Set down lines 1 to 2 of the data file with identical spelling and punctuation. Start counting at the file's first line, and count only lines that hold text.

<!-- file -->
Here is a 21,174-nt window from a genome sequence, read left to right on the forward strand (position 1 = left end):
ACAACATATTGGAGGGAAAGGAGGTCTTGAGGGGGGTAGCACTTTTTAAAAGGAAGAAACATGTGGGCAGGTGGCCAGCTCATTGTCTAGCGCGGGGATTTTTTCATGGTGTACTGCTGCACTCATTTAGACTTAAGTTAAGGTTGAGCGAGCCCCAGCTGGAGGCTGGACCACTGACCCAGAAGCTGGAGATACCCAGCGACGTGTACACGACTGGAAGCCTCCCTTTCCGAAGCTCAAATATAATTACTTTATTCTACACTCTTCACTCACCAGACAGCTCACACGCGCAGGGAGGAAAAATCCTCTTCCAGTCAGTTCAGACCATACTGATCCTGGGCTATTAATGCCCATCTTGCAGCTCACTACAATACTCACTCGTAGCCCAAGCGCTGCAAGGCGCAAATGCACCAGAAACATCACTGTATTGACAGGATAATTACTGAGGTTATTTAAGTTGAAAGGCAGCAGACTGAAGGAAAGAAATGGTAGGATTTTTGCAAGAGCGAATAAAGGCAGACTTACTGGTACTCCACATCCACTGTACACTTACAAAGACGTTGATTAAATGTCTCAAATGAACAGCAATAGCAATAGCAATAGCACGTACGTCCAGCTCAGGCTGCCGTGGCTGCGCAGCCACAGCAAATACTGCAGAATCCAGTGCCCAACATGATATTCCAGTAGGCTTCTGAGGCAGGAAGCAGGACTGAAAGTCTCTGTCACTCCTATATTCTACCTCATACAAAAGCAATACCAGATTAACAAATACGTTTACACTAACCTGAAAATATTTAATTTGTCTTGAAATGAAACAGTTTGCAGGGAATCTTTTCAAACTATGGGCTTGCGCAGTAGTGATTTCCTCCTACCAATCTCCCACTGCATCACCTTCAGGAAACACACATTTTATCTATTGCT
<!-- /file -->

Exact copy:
Here is a 21,174-nt window from a genome sequence, read left to right on the forward strand (position 1 = left end):
ACAACATATTGGAGGGAAAGGAGGTCTTGAGGGGGGTAGCACTTTTTAAAAGGAAGAAACATGTGGGCAGGTGGCCAGCTCATTGTCTAGCGCGGGGATTTTTTCATGGTGTACTGCTGCACTCATTTAGACTTAAGTTAAGGTTGAGCGAGCCCCAGCTGGAGGCTGGACCACTGACCCAGAAGCTGGAGATACCCAGCGACGTGTACACGACTGGAAGCCTCCCTTTCCGAAGCTCAAATATAATTACTTTATTCTACACTCTTCACTCACCAGACAGCTCACACGCGCAGGGAGGAAAAATCCTCTTCCAGTCAGTTCAGACCATACTGATCCTGGGCTATTAATGCCCATCTTGCAGCTCACTACAATACTCACTCGTAGCCCAAGCGCTGCAAGGCGCAAATGCACCAGAAACATCACTGTATTGACAGGATAATTACTGAGGTTATTTAAGTTGAAAGGCAGCAGACTGAAGGAAAGAAATGGTAGGATTTTTGCAAGAGCGAATAAAGGCAGACTTACTGGTACTCCACATCCACTGTACACTTACAAAGACGTTGATTAAATGTCTCAAATGAACAGCAATAGCAATAGCAATAGCACGTACGTCCAGCTCAGGCTGCCGTGGCTGCGCAGCCACAGCAAATACTGCAGAATCCAGTGCCCAACATGATATTCCAGTAGGCTTCTGAGGCAGGAAGCAGGACTGAAAGTCTCTGTCACTCCTATATTCTACCTCATACAAAAGCAATACCAGATTAACAAATACGTTTACACTAACCTGAAAATATTTAATTTGTCTTGAAATGAAACAGTTTGCAGGGAATCTTTTCAAACTATGGGCTTGCGCAGTAGTGATTTCCTCCTACCAATCTCCCACTGCATCACCTTCAGGAAACACACATTTTATCTATTGCT